Most modern applications look more or less like this:
The most common interactions are:
- Browsers communicate with web applications
- Web applications communicate with web APIs (sometimes on their own, sometimes on behalf of a user)
- Browser-based applications communicate with web APIs
- Native applications communicate with web APIs
- Server-based applications communicate with web APIs
- Web APIs communicate with web APIs (sometimes on their own, sometimes on behalf of a user)
Typically each and every layer (front-end, middle-tier and back-end) has to protect resources and implement authentication and/or authorization – often against the same user store.
Outsourcing these fundamental security functions to a security token service prevents duplicating that functionality across those applications and endpoints.
Restructuring the application to support a security token service leads to the following architecture and protocols:
Such a design divides security concerns into two parts:
Authentication is needed when an application needs to know the identity of the current user. Typically these applications manage data on behalf of that user and need to make sure that this user can only access the data for which he is allowed. The most common example for that is (classic) web applications – but native and JS-based applications also have a need for authentication.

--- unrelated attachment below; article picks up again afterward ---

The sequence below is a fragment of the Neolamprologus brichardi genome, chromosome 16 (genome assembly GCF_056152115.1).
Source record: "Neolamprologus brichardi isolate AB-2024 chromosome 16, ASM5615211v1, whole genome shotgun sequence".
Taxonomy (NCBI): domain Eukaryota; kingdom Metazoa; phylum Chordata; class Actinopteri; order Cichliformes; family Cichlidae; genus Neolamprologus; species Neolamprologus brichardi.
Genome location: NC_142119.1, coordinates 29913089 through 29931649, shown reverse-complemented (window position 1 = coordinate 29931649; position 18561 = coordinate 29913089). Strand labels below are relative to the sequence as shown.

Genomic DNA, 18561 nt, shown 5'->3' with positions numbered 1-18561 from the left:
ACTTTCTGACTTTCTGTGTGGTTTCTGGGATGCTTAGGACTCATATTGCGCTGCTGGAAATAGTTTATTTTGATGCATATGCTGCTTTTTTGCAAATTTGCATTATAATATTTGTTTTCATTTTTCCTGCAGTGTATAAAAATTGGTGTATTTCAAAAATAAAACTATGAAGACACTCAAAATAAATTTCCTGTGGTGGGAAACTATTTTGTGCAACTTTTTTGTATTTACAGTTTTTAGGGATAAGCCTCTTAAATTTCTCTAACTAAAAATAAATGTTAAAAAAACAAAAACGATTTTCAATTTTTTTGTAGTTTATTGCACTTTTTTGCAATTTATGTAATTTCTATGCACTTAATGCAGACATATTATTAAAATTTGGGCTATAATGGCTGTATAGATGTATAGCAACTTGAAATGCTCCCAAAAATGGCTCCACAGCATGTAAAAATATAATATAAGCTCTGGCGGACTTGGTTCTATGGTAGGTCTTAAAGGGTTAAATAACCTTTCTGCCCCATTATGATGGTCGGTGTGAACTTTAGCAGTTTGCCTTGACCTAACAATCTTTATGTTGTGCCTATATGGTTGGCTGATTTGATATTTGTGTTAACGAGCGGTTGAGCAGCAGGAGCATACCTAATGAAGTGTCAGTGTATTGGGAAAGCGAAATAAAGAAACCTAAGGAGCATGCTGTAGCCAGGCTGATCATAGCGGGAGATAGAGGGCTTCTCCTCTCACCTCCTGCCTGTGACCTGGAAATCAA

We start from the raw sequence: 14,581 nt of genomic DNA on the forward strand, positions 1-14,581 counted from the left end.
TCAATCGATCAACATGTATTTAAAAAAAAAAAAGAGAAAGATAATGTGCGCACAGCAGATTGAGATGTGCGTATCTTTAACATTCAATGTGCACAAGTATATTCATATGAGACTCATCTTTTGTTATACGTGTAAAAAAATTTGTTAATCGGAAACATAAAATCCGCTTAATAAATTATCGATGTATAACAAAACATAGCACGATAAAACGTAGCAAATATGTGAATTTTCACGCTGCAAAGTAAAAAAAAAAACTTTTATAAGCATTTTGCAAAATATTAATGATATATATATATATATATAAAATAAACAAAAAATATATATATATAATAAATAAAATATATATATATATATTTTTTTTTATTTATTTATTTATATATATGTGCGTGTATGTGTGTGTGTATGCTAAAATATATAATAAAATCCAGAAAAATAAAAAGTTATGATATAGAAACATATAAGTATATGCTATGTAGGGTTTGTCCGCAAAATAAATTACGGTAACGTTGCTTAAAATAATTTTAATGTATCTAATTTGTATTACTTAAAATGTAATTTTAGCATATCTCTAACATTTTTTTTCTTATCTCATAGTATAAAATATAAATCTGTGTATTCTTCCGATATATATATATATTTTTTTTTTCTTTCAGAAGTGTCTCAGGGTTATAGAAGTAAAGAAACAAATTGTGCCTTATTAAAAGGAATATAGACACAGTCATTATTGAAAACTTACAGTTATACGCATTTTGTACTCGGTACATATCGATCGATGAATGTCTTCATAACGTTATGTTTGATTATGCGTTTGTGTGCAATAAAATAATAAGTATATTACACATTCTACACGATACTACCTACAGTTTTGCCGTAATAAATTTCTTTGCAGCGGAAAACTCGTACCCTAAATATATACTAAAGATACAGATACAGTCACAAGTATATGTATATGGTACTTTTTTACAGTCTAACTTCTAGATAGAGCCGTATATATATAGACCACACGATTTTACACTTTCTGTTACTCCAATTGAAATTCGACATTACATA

The most common authentication protocols are SAML2p, WS-Federation and OpenID Connect – SAML2p being the most popular and the most widely deployed.
OpenID Connect is the newest of the three, but is considered to be the future because it has the most potential for modern applications. It was built for mobile application scenarios right from the start and is designed to be API friendly.
Applications have two fundamental ways with which they communicate with APIs – using the application identity, or delegating the user’s identity. Sometimes both methods need to be combined.
OAuth2 is a protocol that allows applications to request access tokens from a security token service and use them to communicate with APIs. This delegation reduces complexity in both the client applications as well as the APIs since authentication and authorization can be centralized.
OpenID Connect and OAuth 2.0 – better together
OpenID Connect and OAuth 2.0 are very similar – in fact OpenID Connect is an extension on top of OAuth 2.0. The two fundamental security concerns, authentication and API access, are combined into a single protocol - often with a single round trip to the security token service.
We believe that the combination of OpenID Connect and OAuth 2.0 is the best approach to secure modern applications for the foreseeable future. IdentityServer4 is an implementation of these two protocols and is highly optimized to solve the typical security problems of today’s mobile, native and web applications.
How IdentityServer4 can help
IdentityServer is middleware that adds the spec compliant OpenID Connect and OAuth 2.0 endpoints to an arbitrary ASP.NET Core application.
Typically, you build (or re-use) an application that contains a login and logout page (and maybe consent - depending on your needs), and the IdentityServer middleware adds the necessary protocol heads to it, so that client applications can talk to it using those standard protocols.
The hosting application can be as complex as you want, but we typically recommend to keep the attack surface as small as possible by including authentication related UI only.